Applying mostly to the nuclear family structure, the Family Life Cycle is less relevant to today's society than it was a few decades ago. However, it still retains some importance, with currently 79.6% of all families with children under 15 being couple families this clearly highlights a significant proportion of nuclear families still present in society. The Cycle, throughout the lifetimes of the family members, consistently has impact on their well-being, whether positive or negative, and assists in developing their resilience, experience etc.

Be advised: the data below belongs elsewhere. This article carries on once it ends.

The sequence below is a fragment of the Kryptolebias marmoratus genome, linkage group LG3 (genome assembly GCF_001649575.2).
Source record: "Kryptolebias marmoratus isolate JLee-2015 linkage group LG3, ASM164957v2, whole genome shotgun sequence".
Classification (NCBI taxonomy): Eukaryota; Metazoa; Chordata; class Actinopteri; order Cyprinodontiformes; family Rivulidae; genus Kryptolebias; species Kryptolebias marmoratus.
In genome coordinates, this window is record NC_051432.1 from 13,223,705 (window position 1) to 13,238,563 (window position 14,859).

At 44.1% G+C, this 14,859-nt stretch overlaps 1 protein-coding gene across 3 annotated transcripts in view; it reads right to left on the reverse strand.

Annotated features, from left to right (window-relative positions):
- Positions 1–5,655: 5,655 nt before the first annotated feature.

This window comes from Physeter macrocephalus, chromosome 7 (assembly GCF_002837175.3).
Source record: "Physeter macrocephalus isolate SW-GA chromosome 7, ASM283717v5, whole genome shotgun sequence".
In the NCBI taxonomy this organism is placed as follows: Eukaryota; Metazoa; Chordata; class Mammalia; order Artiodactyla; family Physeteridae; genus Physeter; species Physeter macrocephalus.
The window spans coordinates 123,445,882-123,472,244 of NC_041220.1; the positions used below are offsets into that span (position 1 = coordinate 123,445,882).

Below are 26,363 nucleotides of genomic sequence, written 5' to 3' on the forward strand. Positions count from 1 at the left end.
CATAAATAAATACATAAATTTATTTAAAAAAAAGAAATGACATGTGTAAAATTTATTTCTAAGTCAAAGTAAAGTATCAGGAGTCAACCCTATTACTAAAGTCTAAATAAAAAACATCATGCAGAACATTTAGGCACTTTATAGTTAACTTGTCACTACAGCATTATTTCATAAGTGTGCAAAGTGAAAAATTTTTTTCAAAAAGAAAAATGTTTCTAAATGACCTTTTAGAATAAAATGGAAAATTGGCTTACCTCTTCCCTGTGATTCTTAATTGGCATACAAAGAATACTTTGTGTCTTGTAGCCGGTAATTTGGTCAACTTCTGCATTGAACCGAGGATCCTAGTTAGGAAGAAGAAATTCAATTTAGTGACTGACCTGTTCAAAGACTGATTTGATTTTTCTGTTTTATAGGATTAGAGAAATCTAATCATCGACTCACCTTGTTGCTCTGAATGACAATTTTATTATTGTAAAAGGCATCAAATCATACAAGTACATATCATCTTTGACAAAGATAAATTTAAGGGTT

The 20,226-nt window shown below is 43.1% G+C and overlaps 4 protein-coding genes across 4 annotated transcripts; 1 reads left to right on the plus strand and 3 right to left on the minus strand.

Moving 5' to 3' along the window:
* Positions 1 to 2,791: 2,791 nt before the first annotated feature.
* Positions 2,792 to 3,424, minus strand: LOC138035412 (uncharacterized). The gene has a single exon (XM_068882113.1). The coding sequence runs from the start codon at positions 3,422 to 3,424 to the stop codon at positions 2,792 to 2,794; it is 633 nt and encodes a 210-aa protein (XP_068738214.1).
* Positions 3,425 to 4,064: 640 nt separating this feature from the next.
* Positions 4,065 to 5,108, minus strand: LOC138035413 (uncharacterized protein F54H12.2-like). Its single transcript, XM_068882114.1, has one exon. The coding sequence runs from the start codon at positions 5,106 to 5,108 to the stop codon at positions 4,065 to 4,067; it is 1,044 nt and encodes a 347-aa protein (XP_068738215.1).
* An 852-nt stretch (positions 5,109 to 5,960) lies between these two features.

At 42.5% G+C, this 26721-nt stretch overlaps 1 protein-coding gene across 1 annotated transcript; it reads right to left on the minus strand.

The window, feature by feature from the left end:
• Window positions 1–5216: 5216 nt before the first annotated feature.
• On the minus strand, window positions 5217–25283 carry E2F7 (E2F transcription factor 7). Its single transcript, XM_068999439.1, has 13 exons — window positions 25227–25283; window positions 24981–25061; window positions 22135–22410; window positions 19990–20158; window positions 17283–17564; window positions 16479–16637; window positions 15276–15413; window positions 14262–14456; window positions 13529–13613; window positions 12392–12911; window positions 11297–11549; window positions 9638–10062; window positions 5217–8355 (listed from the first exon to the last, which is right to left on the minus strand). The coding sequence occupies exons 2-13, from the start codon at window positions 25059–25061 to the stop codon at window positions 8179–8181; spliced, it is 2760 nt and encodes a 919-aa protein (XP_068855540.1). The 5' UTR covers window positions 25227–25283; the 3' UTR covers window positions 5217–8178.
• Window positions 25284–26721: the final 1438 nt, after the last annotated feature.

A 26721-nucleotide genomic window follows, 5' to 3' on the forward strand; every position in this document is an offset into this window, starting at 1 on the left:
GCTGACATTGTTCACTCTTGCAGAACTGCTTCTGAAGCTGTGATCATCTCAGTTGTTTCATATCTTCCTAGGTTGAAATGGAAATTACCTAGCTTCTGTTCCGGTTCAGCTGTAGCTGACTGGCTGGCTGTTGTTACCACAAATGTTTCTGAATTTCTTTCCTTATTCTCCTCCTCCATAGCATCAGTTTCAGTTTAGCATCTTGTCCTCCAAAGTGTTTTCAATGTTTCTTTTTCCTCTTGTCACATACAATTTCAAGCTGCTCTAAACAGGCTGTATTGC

Beginning with the intention of establishing a permanent "family" relationship, the Cycle then progresses onto the Beginning Stage, a time of learning to live together, and goal setting etc. This may occur when the couple get married and move in together, and is a time that has much impact on different areas of the member's well-being. While their socioemotional well-being would probably be boosted through having found a life partner and gaining a new sense of belonging, their economic well-being would be likely to suffer with the purchase of a house to live in. However, in today's society, many couples choose to live together in a de facto relationship before getting married, so the latter may not be an issue for them. The Cycle progresses through milestones in the lives of the family members with events such as giving birth to a child, and that child starting primary school etc. Though, it is still possible for even the childless family structure [a developing trend in contemporary society] to experience this, through the births of nieces and nephews, or even the children of close friends. Progression continues, and well-being is continually altered. For example, by the time the family's last child leaves home, the couple would face a slight amount of stress on their socioemotional well-being due to contact with their sons or daughters bring lessened. This can also be a time of economic and physical well-being...
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